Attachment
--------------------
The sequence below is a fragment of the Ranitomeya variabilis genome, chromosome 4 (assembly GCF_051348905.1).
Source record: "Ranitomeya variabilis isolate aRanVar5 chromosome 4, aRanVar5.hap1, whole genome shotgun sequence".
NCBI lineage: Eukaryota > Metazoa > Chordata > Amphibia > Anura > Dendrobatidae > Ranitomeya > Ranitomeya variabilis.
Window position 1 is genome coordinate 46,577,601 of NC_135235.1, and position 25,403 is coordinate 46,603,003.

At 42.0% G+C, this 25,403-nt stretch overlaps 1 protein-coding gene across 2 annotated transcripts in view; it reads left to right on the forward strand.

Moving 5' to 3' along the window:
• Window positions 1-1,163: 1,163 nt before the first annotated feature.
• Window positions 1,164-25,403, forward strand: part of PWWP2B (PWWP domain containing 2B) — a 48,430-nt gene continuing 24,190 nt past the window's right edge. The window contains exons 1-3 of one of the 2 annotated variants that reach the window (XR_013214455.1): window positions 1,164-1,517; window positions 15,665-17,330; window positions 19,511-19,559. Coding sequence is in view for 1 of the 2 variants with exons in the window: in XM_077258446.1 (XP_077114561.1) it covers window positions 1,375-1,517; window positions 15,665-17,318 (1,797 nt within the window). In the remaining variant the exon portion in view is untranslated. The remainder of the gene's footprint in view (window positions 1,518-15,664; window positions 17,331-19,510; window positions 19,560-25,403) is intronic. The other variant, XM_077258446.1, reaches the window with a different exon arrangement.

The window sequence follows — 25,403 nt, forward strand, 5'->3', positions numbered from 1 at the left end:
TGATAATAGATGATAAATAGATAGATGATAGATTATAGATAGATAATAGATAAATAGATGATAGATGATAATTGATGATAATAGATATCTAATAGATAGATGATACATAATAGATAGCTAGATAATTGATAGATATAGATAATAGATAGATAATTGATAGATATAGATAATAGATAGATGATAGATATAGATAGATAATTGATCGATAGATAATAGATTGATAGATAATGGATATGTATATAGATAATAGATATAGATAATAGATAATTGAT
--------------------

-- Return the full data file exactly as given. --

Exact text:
The sequence below is a fragment of the Ranitomeya variabilis genome, chromosome 4 (assembly GCF_051348905.1).
Source record: "Ranitomeya variabilis isolate aRanVar5 chromosome 4, aRanVar5.hap1, whole genome shotgun sequence".
NCBI lineage: Eukaryota > Metazoa > Chordata > Amphibia > Anura > Dendrobatidae > Ranitomeya > Ranitomeya variabilis.
Window position 1 is genome coordinate 46,577,601 of NC_135235.1, and position 25,403 is coordinate 46,603,003.

At 42.0% G+C, this 25,403-nt stretch overlaps 1 protein-coding gene across 2 annotated transcripts in view; it reads left to right on the forward strand.

Moving 5' to 3' along the window:
• Window positions 1-1,163: 1,163 nt before the first annotated feature.
• Window positions 1,164-25,403, forward strand: part of PWWP2B (PWWP domain containing 2B) — a 48,430-nt gene continuing 24,190 nt past the window's right edge. The window contains exons 1-3 of one of the 2 annotated variants that reach the window (XR_013214455.1): window positions 1,164-1,517; window positions 15,665-17,330; window positions 19,511-19,559. Coding sequence is in view for 1 of the 2 variants with exons in the window: in XM_077258446.1 (XP_077114561.1) it covers window positions 1,375-1,517; window positions 15,665-17,318 (1,797 nt within the window). In the remaining variant the exon portion in view is untranslated. The remainder of the gene's footprint in view (window positions 1,518-15,664; window positions 17,331-19,510; window positions 19,560-25,403) is intronic. The other variant, XM_077258446.1, reaches the window with a different exon arrangement.

The window sequence follows — 25,403 nt, forward strand, 5'->3', positions numbered from 1 at the left end:
TGATAATAGATGATAAATAGATAGATGATAGATTATAGATAGATAATAGATAAATAGATGATAGATGATAATTGATGATAATAGATATCTAATAGATAGATGATACATAATAGATAGCTAGATAATTGATAGATATAGATAATAGATAGATAATTGATAGATATAGATAATAGATAGATGATAGATATAGATAGATAATTGATCGATAGATAATAGATTGATAGATAATGGATATGTATATAGATAATAGATATAGATAATAGATAATTGAT